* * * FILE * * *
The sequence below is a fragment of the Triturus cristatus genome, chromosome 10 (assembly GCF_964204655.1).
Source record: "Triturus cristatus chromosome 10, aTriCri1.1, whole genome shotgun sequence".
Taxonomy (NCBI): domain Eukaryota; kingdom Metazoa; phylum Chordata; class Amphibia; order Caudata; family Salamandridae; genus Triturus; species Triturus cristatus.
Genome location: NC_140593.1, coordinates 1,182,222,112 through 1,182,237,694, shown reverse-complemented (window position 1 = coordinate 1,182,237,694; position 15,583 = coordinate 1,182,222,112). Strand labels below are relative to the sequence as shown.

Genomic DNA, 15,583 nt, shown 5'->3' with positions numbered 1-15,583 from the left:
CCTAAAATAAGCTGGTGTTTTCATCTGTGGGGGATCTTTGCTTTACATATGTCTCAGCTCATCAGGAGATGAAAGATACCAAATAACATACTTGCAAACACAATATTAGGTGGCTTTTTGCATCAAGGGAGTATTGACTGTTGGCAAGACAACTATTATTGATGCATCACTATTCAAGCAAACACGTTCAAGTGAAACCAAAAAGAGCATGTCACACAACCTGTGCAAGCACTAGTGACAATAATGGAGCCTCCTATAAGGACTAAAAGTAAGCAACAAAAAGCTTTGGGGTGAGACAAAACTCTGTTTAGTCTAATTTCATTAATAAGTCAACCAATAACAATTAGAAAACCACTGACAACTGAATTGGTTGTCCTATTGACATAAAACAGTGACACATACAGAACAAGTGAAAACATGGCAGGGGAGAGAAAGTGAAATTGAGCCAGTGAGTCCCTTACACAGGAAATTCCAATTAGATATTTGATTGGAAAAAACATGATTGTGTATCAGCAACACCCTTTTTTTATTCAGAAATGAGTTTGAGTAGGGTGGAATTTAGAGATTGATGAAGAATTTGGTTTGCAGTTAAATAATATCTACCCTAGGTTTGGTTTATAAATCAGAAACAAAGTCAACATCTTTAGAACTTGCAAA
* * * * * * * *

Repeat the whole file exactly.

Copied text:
The sequence below is a fragment of the Triturus cristatus genome, chromosome 10 (assembly GCF_964204655.1).
Source record: "Triturus cristatus chromosome 10, aTriCri1.1, whole genome shotgun sequence".
Taxonomy (NCBI): domain Eukaryota; kingdom Metazoa; phylum Chordata; class Amphibia; order Caudata; family Salamandridae; genus Triturus; species Triturus cristatus.
Genome location: NC_140593.1, coordinates 1,182,222,112 through 1,182,237,694, shown reverse-complemented (window position 1 = coordinate 1,182,237,694; position 15,583 = coordinate 1,182,222,112). Strand labels below are relative to the sequence as shown.

Genomic DNA, 15,583 nt, shown 5'->3' with positions numbered 1-15,583 from the left:
CCTAAAATAAGCTGGTGTTTTCATCTGTGGGGGATCTTTGCTTTACATATGTCTCAGCTCATCAGGAGATGAAAGATACCAAATAACATACTTGCAAACACAATATTAGGTGGCTTTTTGCATCAAGGGAGTATTGACTGTTGGCAAGACAACTATTATTGATGCATCACTATTCAAGCAAACACGTTCAAGTGAAACCAAAAAGAGCATGTCACACAACCTGTGCAAGCACTAGTGACAATAATGGAGCCTCCTATAAGGACTAAAAGTAAGCAACAAAAAGCTTTGGGGTGAGACAAAACTCTGTTTAGTCTAATTTCATTAATAAGTCAACCAATAACAATTAGAAAACCACTGACAACTGAATTGGTTGTCCTATTGACATAAAACAGTGACACATACAGAACAAGTGAAAACATGGCAGGGGAGAGAAAGTGAAATTGAGCCAGTGAGTCCCTTACACAGGAAATTCCAATTAGATATTTGATTGGAAAAAACATGATTGTGTATCAGCAACACCCTTTTTTTATTCAGAAATGAGTTTGAGTAGGGTGGAATTTAGAGATTGATGAAGAATTTGGTTTGCAGTTAAATAATATCTACCCTAGGTTTGGTTTATAAATCAGAAACAAAGTCAACATCTTTAGAACTTGCAAA